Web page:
I’m a bit slow catching up with this, but here is a blog by Brian Weatherson, asking other philosophers the following:
In a typical philosophy curriculum, there are some history courses, and some courses that are not history courses. A course on Plato’s metaphysics is a history course; a course on recent work on causation is not. Some courses have a history component. When I teach scepticism at upper levels (or graduate levels), I start with Descartes and Hume. I’m teaching history at that point; I’m not doing so when I go over the recent debate between Jim Pryor and Crispin Wright.
In that sense of ‘history’, which parts of the curriculum do you think count as part of history of philosophy?
Here are the answers. Notice, especially, Jonathan Ichikawa’s answer:
Here’s an off-the-cuff theory: it’s history when subsequent developments have dramatically changed the way we read it. When I read Quine, I’m struck by the failure to distinguish necessity from apriority — a point that is only obvious in retrospect, for those of us who grew up with Kripke. To understand what’s going on in a historical work, you need to study at least a little bit of historical context — in particular, you need to appreciate the respect in which the philosophical resources of the author were impoverished, relative to our own.
If you’re not an analytic philosopher, you probably need me to tell you that the reason Ichikawa says this is because it’s obvious to analytic philosophers that philosophy has made tremendous progress. Thus Quine’s ‘philosophical resources’ were ‘impoverished relative to our own’, not to mention Plato who was basically flying blind, the poor thing. If you’re not an analytic philosopher you might not have known philosophy has made all this wonderful progress. If you’re impressed by how much medicine has advanced in the last couple of centuries, then prepare to have your mind blown by the philosophical breakthroughs I’m about to report. They come from Timothy Williamson’s book The Philosophy of Philosophy (p.280). Hold onto your hats:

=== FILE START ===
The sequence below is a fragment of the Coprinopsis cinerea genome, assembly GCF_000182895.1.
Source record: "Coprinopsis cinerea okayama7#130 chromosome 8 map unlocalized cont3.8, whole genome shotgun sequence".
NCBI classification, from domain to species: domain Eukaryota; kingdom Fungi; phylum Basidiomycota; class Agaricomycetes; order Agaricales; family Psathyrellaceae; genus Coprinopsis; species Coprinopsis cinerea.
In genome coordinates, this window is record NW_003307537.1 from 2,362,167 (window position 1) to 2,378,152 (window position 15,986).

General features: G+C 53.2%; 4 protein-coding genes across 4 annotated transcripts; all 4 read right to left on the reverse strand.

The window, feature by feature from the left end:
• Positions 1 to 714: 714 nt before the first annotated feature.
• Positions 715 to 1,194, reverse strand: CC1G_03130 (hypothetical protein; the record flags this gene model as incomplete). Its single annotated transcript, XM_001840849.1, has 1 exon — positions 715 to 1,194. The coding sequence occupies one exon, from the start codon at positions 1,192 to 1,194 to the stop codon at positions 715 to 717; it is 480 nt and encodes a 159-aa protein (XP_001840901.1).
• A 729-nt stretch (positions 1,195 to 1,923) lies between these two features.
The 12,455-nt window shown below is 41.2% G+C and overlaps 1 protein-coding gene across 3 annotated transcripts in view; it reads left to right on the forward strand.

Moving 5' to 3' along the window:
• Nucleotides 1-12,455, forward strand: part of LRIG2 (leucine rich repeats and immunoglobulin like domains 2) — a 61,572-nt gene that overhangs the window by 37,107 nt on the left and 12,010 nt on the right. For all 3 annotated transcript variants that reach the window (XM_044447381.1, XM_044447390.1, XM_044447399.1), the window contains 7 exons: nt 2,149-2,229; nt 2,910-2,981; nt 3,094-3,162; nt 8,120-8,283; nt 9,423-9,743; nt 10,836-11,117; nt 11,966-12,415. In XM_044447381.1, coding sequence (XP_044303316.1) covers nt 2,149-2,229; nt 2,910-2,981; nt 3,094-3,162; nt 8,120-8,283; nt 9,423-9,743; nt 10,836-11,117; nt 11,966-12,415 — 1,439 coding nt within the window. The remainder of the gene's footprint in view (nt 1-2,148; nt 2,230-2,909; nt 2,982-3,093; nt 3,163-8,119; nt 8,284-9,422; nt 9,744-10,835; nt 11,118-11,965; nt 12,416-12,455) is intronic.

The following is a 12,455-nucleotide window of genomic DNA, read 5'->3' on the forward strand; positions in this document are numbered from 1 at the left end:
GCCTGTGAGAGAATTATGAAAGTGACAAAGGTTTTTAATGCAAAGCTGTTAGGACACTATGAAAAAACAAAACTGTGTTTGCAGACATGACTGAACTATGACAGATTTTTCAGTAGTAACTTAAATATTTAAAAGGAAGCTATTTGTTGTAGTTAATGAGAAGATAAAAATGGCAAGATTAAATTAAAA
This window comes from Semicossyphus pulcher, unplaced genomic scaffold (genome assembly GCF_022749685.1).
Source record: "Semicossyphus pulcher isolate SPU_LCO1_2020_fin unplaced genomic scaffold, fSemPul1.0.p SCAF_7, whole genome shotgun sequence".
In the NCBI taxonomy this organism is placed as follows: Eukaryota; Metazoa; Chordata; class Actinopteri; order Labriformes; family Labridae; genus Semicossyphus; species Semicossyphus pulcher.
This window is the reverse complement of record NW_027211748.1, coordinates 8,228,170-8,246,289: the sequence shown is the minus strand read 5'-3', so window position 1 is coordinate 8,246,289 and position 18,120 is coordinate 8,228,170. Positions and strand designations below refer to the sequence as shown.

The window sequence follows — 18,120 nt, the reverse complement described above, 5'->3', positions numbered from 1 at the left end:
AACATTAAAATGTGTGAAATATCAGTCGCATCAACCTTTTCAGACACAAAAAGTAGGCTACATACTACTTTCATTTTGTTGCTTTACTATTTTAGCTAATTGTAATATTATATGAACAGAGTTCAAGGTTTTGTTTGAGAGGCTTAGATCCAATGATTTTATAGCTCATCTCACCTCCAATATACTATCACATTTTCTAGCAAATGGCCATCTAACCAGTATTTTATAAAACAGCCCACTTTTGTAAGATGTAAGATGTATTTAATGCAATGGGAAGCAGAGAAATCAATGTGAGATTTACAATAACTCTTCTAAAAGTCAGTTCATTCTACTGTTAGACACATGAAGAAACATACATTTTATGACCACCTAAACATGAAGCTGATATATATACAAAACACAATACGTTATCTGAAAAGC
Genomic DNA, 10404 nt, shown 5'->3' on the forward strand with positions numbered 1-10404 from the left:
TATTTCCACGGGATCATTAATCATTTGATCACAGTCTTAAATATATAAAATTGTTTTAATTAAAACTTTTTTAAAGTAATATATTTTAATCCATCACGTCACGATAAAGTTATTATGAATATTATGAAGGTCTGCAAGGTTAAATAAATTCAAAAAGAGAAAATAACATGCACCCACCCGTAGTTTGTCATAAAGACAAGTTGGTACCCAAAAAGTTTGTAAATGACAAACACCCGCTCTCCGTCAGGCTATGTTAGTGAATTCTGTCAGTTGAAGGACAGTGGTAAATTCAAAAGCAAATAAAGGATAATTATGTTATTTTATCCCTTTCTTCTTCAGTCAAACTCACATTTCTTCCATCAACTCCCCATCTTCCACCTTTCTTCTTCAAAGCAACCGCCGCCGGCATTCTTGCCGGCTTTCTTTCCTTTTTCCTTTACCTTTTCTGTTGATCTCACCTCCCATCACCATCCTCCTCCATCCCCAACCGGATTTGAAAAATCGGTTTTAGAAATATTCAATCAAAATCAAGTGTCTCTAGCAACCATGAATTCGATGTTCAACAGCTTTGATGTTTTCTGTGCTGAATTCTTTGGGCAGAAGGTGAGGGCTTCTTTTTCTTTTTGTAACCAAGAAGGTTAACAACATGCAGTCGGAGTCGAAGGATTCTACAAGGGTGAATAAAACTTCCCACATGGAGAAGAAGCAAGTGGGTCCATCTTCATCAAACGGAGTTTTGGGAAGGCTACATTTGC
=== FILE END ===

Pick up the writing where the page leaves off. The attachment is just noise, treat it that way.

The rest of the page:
It is widely known in 2007 and was not widely known in 1957 that contingency is not equivalent to a posteriority, and that claims of contingent or temporary identity involve the rejection of standard logical laws. The principle that every truth is possibly necessary can now be shown to entail that every truth is necessary by a chain of elementary inferences in a perspicuous notation unavailable to Hegel.
I know! And to think they’re cutting funding to philosophy research and supporting projects like this! Poor Quine, though – he didn’t have our cutting-edge tools. The crumbly old dinosaur couldn’t even distinguish apriority from necessity. That’s what makes him part of the history of philosophy. History? It would almost be better to say ‘prehistory’. Basically, Quine was living in the philosophical Stone Age, smashing rocks against his head to find out whether the mind is located in the body.
Then comes a revelation: Quine did distinguish apriority from necessity, as the next commenter after Ichikawa points out. So this whole exchange leads me to my own definition of history of philosophy. If a philosopher’s work is commented upon with grand confidence by philosophy professors who have not bothered to read it and do not know what is in it, then it belongs to the history of philosophy. For example, here are some gruntings from the philosophical caveman Bertrand Russell that seem to have been overlooked:
Our age is the most parochial since Homer. I speak not of any geographical parish: the inhabitants of Mudcombe-in-the-Meer are more aware than at any former time of what is being done and thought at Praha, at Gorki or at Peiping. It is in the chronological sense that we are parochial: as the new names conceal the historic cities of Prague, Nijni-Novgorod, and Pekin, so new catchwords hide from us the thoughts and feelings of our ancestors, even when they differed little from our own. We imagine ourselves at the apex of intelligence, and cannot believe that the quaint clothes and cumbrous phrases of former times can have invested people and thoughts that are still worthy of our attention.
I venture the heresies that there may be more to wisdom than facility in speaking the shibboleths of present-day academia, and that some of this wisdom might be found in the authors of the past. The next time philosophers tell you how far they have come, try asking them where exactly it is that they think they are going. If they are persuaded to admit their ignorance, I have no doubt they will do so in an impressively perspicuous notation, unavailable to Hegel.